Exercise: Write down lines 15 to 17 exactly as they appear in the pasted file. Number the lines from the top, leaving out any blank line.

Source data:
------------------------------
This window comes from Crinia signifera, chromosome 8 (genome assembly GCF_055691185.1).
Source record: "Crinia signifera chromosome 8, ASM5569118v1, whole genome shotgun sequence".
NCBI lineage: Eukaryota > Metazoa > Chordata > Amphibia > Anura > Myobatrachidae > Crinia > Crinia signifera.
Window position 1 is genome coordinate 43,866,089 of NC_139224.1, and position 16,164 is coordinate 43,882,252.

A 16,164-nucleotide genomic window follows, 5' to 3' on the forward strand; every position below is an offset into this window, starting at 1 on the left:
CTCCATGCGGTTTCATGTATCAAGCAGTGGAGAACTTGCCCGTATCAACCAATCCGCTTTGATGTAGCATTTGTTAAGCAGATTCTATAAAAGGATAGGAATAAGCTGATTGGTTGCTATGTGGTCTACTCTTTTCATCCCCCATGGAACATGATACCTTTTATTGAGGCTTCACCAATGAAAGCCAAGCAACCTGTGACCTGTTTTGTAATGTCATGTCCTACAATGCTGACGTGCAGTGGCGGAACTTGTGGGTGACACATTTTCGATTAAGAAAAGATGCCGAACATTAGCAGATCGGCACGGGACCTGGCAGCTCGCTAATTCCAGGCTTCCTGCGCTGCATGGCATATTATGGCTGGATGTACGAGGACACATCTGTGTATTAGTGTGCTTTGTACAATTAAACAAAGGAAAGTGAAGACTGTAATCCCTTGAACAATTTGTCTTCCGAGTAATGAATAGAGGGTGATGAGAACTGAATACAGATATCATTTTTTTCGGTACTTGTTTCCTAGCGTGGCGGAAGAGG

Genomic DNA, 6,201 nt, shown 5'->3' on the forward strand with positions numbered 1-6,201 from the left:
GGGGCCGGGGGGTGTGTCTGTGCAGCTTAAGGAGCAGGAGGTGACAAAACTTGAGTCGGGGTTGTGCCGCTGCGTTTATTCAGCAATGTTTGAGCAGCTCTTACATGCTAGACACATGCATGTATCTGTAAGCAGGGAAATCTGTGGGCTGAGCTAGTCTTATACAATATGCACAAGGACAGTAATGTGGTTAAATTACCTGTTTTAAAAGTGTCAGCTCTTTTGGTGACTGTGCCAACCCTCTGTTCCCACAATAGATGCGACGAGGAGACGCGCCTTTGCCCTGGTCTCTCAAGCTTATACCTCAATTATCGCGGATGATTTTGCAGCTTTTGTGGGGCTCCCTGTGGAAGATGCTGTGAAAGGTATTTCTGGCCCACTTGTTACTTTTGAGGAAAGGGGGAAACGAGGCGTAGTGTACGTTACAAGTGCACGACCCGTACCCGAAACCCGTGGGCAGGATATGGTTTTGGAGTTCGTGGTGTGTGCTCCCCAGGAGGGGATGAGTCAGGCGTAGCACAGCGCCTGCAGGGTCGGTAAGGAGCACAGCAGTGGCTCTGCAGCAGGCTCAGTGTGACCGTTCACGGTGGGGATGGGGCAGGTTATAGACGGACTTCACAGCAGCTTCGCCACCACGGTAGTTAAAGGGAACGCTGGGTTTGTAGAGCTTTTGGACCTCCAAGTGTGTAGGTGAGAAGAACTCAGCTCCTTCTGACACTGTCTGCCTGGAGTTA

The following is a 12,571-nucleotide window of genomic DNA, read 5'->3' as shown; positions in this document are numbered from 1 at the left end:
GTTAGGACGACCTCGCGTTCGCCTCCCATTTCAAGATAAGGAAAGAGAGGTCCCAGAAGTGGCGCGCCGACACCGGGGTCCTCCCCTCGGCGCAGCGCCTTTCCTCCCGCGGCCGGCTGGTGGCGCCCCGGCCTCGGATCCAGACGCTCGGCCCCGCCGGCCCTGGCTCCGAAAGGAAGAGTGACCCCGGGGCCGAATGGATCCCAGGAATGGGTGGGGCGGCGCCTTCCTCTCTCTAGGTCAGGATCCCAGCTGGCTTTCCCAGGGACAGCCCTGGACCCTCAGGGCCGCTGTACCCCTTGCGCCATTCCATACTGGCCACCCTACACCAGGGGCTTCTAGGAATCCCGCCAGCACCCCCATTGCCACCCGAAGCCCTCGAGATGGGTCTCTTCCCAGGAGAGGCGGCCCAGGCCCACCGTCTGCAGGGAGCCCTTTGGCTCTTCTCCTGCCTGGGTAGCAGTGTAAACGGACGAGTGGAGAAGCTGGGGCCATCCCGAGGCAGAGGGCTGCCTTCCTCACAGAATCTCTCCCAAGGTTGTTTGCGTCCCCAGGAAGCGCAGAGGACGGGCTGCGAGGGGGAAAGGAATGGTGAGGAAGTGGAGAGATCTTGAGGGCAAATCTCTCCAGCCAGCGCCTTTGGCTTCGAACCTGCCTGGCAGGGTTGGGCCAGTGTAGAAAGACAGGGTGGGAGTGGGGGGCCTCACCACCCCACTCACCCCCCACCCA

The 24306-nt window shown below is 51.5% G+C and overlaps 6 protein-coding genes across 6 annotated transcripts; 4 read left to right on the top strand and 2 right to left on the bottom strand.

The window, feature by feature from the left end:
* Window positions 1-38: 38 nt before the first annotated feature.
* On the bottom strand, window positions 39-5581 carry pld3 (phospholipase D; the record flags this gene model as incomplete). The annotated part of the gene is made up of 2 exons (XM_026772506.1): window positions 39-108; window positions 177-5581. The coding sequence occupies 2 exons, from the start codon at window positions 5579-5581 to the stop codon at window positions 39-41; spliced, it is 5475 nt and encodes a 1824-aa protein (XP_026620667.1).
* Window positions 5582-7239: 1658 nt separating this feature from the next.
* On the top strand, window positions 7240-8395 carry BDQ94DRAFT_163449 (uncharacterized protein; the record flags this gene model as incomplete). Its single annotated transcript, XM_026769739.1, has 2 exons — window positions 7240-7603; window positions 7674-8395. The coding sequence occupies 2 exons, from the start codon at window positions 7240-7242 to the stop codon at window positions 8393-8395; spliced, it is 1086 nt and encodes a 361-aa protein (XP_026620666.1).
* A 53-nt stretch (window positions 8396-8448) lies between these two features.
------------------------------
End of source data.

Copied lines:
* Window positions 5582-7239: 1658 nt separating this feature from the next.
* On the top strand, window positions 7240-8395 carry BDQ94DRAFT_163449 (uncharacterized protein; the record flags this gene model as incomplete). Its single annotated transcript, XM_026769739.1, has 2 exons — window positions 7240-7603; window positions 7674-8395. The coding sequence occupies 2 exons, from the start codon at window positions 7240-7242 to the stop codon at window positions 8393-8395; spliced, it is 1086 nt and encodes a 361-aa protein (XP_026620666.1).
* A 53-nt stretch (window positions 8396-8448) lies between these two features.